The first Czechoslovak President Tomáš Garrigue Masaryk was born exactly
169 years ago and Czech politicians as well as the wider public are
remembering the figure through a series of ceremonies. Representatives of
the government and Parliament will lay a wreath by his grave in Lány and a
special relay run will take place from the statue of Masaryk in front of
Prague Castle, which finishes in Lány.
The public can take part in a number of events being organised across Prague and other cities and towns across the country.
If the Czech Republic issues a tender to build a new nuclear power source,
Rosatom will send a proposal, the Russian Minister of Industry and Trade
Denis Manturov told journalists after a bilateral intergovernmental
commission on Wednesday.
His Czech counterpart Marta Nováková (ANO) said one tender conditions would be that the third nuclear power source remain fully under the administration of the Czech Republic once finished.
The intergovernmental commission also discussed mutual cooperation in supporting small- and medium-sized businesses, mutual exports into third-countries and cooperation within the aircraft industry.
The Polish Minister of Agriculture Jan Krzyszof Ardanowski has accused the
Czech prime minister of waging a campaign against Polish food. The
interview that the Polish agriculture minister gave to the paper Gazeta
Polska has made headlines in the Czech Republic due to statements that have
been interpreted as an accusation of ulterior motives behind the recent
warning against buying corrupted Polish beef given by the Czech Ministry of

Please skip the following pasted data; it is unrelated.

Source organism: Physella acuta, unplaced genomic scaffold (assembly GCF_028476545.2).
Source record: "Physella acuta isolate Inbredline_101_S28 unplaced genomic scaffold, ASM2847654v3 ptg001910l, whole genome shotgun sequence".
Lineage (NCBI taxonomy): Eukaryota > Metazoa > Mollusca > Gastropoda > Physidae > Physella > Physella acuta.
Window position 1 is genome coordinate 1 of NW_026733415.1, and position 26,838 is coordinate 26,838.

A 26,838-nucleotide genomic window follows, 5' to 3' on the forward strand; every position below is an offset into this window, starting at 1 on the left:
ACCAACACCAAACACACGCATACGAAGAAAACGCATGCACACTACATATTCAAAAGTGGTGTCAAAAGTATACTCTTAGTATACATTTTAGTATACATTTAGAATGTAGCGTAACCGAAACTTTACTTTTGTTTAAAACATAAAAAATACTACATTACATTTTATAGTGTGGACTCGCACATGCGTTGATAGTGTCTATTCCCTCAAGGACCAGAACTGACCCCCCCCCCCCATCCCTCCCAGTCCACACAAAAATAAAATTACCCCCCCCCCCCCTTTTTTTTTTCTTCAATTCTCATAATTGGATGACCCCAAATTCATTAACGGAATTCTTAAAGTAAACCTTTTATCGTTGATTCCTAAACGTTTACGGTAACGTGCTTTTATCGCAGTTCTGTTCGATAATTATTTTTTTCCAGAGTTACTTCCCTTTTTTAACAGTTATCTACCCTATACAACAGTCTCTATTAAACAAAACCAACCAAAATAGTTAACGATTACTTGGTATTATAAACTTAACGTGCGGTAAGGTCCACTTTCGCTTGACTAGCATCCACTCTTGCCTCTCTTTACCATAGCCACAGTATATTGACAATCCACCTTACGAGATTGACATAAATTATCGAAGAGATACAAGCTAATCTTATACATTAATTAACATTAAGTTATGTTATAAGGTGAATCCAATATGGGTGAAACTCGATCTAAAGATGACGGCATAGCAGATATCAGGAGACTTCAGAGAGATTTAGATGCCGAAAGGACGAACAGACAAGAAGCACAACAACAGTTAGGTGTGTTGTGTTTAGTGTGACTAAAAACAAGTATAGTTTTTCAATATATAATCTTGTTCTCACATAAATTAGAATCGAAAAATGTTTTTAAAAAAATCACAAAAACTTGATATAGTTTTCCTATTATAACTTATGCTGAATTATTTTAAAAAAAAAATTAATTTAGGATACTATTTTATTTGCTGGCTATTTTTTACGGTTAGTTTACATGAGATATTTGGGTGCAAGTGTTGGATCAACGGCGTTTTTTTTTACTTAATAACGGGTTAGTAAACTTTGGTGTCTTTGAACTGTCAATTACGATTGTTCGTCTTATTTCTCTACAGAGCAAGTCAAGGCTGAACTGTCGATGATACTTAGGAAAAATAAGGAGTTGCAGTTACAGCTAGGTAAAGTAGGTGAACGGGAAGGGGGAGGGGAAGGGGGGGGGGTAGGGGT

Mr. Ardanowski was quoted as saying that Czechs like to buy Polish foodstuffs due to their good quality and low price, but that the country’s leaders are perhaps trying to move Polish food off the market due to Czech attempts to increase domestic agricultural production. He then went on to say: “After all, the owner of one of the largest food processing companies in the Czech Republic is the prime minister of this country”.
The One World Film Festival, known in Czech as “Jeden Svět“ launched
on Wednesday afternoon in Prague. The festival opened with a lecture by the
President of the Tibetan Government-in-Exile Sikyong Lobsang Sangay, who
spoke on the current situation in Tibet. The lecture will be followed this
evening by the Nicaraguan farmer activist Francisca Ramírez receiving the
Homo Homini Award by festival organisers and human rights NGO People in
Apart from dozens of thematic films, the festival features a number of workshops and lectures. It will run until March 17.
Locomotive drivers in the Czech Republic are overworked and often find
themselves in crisis situations, Jaroslav Vondrovič, President of the
Czech Federation of Locomotive Drivers told journalists on Wednesday. He
says the great amount of overtime work and little rest is a big problem
that leads to locomotive drivers making mistakes.
His comments came as Czech Railways management convened a special meeting Wednesday in the wake of back-to-back train collisions and a steep rise in reported accidents and ‘incidents’. They will likely agree on stricter safety measures and tighter controls.